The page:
Australians are embracing old school nomenclature, according to a new analysis of Australia’s top baby name choices in 2013. The study reveals a return to traditionalism, with names inspired by the royal family proving to be very popular. However, if they’re not choosing William, Kate or George, parents are going a bit more left-of-centre, with the study showing that Aussies are also getting more and more creative with their name choices.
Here’s what you need to know…
Oliver and Charlotte take the lead
Oliver has become the most popular boys name in Australia for the first time ever, overtaking William (a favourite for the last few years). However, William is still the most popular name in New South Wales, ACT, Victoria and the Northern Territory.
Once again, Charlotte is miles ahead in the popularity stakes for the third year in a row and Olivia is the second most popular choice. Sophia has also entered the top 10 for the first time.
More babies, more originality
As birth rates increase, so does parental creativity.
“There were 315,000 births last year, a new record,” says Principal Researcher Mark McCrindle. “But parents are congregating less around the top 100 names.”
This trend of differentiation is especially prominent amongst female babies. However, according to Mr McCrindle, parents are still favouring “solid and reliable” names, even if they are a bit unusual. A growth in names like Noah suggests that parents like reliable, even ancient and biblical, names, but shying away from more typical options like Mark or John.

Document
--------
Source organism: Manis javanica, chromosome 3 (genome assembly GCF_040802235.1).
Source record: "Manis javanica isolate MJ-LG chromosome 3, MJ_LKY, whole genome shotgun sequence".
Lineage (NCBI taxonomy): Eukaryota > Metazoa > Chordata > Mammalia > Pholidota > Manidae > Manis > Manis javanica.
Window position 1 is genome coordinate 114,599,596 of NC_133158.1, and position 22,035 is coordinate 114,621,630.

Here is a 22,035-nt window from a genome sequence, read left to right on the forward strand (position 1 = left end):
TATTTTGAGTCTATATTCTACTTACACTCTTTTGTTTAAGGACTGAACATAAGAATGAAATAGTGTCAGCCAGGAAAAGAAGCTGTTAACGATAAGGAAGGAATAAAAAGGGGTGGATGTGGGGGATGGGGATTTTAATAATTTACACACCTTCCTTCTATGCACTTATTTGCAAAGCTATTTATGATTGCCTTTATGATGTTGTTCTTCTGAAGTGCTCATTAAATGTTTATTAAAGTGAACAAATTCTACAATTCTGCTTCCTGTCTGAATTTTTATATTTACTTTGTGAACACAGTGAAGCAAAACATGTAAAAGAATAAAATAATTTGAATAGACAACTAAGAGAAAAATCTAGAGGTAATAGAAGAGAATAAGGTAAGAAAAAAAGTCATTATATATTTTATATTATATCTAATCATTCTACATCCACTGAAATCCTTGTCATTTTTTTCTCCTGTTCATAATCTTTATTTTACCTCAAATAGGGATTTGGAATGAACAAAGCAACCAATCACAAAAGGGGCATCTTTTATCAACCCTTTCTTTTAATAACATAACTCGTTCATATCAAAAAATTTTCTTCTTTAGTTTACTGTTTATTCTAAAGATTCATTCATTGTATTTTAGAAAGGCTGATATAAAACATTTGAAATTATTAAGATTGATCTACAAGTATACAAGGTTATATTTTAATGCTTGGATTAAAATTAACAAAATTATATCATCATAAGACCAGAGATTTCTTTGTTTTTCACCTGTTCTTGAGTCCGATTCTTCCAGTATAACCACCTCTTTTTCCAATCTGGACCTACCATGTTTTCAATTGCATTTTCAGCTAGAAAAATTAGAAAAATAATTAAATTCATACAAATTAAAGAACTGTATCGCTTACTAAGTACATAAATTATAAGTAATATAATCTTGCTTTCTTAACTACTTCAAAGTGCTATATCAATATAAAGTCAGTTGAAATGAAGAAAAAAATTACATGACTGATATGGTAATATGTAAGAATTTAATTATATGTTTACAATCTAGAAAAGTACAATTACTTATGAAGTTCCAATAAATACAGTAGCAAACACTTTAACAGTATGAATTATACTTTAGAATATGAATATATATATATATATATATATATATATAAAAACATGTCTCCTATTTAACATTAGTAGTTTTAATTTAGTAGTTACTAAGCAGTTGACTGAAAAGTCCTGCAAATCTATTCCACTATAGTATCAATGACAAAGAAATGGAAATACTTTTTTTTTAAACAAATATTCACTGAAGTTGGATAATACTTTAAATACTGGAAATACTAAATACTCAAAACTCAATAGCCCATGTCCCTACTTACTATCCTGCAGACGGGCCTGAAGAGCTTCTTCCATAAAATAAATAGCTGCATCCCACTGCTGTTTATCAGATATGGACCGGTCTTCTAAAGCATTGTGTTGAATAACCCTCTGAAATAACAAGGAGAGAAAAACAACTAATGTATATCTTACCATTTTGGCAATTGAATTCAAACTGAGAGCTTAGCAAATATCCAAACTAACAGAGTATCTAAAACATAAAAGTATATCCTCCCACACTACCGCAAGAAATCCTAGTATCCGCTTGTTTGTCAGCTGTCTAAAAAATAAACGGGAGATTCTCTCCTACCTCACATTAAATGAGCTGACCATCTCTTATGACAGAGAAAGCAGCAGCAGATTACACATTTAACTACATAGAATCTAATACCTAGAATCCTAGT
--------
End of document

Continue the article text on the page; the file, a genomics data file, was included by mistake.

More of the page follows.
It’s all about taking something classic and trustworthy and providing a modern twist.
“Parents are ramping it up,” Mr McCrindle says. “We’re seeing a lot of double letters and alternate spellings. Parents are going retro but not 20 years retro, more like 100 years retro!”
The list of top names today is actually very similar to the list from a century ago and traditional is trendy. A lot of names that have been popular in the past decade have fallen out of favour, such as Molly and Jade for girls and Dylan and Hayden for boys.
Parents still prefer short and strong names for boys and longer, flowing names for girls. Boys’ names have less than two syllables, while the majority of girls’ names have three or more syllables.
Vowels and consonants
To continue the gender difference, most of the boy’s names end in a consonant while most of the girls’ names end in a softer sounding vowel or Y sound.
Thanks to William and Kate, the royals are back and the proof is in the baby names. 12 of 22 current royal names are baby names too.
“The year William and Kate got married, William became the number one boys’ name in Australia and has stayed there until recently,” says Mr McCrindle. “Harry is rising up the ranks, as are Kate and Katherine.”
Since the birth of Prince George, the rank of his name has risen to its highest level since the 1970s.